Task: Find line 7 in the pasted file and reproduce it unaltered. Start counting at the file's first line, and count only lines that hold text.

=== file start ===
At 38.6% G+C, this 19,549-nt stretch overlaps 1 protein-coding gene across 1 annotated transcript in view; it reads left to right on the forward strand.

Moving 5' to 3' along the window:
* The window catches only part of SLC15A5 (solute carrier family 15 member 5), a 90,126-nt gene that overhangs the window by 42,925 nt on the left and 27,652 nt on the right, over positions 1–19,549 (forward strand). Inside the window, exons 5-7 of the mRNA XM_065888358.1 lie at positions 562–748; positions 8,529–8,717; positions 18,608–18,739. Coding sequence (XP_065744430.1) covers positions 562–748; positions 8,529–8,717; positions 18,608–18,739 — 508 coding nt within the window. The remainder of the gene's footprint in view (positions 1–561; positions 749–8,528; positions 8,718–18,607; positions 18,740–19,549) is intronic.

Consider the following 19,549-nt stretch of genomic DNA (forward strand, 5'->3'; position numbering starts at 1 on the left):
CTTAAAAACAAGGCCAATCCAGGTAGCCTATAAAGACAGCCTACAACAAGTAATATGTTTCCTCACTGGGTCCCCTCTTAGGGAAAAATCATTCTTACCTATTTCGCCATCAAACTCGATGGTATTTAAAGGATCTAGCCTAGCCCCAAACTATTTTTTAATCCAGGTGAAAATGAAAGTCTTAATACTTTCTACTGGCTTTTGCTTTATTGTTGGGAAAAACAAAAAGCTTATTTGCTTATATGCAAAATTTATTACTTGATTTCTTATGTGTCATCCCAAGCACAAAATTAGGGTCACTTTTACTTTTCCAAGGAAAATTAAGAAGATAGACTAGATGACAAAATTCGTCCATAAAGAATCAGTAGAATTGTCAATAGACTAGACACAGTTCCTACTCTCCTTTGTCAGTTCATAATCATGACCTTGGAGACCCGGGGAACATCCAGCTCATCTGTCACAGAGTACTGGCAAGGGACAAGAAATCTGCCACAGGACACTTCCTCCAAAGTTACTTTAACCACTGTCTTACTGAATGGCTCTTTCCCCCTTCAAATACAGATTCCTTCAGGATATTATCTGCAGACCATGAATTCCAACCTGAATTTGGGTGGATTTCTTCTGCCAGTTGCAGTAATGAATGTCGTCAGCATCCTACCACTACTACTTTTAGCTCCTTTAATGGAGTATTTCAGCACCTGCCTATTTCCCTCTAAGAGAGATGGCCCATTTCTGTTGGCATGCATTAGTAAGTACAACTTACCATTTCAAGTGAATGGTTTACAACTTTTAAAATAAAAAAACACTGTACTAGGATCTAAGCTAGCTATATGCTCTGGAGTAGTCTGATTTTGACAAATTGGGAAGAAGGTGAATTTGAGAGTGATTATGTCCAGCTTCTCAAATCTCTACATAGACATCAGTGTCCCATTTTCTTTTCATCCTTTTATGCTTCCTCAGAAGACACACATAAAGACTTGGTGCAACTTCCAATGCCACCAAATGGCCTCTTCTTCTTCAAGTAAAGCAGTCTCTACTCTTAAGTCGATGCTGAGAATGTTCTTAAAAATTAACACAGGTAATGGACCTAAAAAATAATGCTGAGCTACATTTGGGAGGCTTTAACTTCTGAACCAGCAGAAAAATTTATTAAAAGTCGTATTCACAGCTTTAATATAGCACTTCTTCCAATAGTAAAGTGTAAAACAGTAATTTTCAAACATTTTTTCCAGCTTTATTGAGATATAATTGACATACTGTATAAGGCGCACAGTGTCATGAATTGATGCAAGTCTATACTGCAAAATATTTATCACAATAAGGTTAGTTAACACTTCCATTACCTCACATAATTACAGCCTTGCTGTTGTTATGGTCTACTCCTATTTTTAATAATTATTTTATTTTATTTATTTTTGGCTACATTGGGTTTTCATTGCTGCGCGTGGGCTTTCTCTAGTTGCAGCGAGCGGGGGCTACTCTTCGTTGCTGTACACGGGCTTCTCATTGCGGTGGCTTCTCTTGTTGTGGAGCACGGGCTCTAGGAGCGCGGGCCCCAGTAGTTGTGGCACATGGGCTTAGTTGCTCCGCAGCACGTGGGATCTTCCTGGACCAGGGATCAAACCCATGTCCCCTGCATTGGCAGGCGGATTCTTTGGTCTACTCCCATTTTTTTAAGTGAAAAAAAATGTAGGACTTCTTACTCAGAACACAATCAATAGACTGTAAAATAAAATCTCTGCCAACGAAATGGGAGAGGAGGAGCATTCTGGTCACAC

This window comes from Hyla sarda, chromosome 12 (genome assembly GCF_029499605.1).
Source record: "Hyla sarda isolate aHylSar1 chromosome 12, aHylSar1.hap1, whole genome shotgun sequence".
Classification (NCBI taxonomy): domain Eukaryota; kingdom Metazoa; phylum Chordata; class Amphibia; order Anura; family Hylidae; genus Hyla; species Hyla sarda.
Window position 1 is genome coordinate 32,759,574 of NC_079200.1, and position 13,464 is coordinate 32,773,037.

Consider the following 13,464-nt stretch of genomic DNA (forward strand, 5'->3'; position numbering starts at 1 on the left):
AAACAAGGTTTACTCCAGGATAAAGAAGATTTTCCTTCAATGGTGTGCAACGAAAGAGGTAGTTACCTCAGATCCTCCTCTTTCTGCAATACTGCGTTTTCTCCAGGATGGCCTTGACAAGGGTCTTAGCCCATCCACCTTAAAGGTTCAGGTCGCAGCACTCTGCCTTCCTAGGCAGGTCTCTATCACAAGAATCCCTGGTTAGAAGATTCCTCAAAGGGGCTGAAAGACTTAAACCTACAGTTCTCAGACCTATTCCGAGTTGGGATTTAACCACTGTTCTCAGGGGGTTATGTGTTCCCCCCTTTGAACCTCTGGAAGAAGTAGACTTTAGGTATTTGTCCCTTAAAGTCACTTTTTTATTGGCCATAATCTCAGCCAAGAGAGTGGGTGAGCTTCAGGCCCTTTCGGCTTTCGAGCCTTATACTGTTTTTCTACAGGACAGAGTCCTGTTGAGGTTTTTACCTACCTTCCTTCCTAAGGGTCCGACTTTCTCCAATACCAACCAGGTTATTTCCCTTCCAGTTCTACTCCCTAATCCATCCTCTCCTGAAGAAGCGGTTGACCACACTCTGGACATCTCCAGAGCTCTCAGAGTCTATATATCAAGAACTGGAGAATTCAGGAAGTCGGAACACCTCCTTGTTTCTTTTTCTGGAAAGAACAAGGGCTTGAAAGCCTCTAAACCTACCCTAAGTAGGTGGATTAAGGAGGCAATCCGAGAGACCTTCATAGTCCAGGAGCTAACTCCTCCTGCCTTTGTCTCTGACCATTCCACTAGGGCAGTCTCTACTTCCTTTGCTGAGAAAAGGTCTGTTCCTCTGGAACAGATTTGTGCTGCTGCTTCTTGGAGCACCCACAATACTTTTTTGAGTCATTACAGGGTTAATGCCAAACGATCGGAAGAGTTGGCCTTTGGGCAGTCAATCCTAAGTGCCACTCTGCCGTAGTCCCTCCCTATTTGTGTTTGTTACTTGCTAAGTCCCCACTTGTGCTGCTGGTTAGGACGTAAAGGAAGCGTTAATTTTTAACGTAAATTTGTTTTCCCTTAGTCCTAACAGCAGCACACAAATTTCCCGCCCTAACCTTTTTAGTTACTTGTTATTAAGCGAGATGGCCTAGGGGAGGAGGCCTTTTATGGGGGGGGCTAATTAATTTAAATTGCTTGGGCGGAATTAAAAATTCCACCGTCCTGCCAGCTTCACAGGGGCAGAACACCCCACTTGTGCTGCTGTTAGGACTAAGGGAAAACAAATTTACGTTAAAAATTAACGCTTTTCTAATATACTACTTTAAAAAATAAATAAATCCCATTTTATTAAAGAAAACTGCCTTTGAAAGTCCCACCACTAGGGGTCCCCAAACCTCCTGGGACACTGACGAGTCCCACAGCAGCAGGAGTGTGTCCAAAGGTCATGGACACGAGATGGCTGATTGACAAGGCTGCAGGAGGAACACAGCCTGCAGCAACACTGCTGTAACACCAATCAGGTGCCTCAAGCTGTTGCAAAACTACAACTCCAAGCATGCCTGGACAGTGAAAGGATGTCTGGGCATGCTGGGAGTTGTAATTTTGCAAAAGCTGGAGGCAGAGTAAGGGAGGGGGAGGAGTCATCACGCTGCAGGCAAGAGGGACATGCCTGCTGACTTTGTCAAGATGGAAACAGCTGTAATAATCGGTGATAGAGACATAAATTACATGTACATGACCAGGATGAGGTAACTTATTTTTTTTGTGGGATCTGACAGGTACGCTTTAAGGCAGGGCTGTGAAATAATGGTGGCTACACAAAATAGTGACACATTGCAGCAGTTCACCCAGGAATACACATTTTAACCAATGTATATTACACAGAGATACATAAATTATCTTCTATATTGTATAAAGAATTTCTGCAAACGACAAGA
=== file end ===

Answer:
Source record: "Hyla sarda isolate aHylSar1 chromosome 12, aHylSar1.hap1, whole genome shotgun sequence".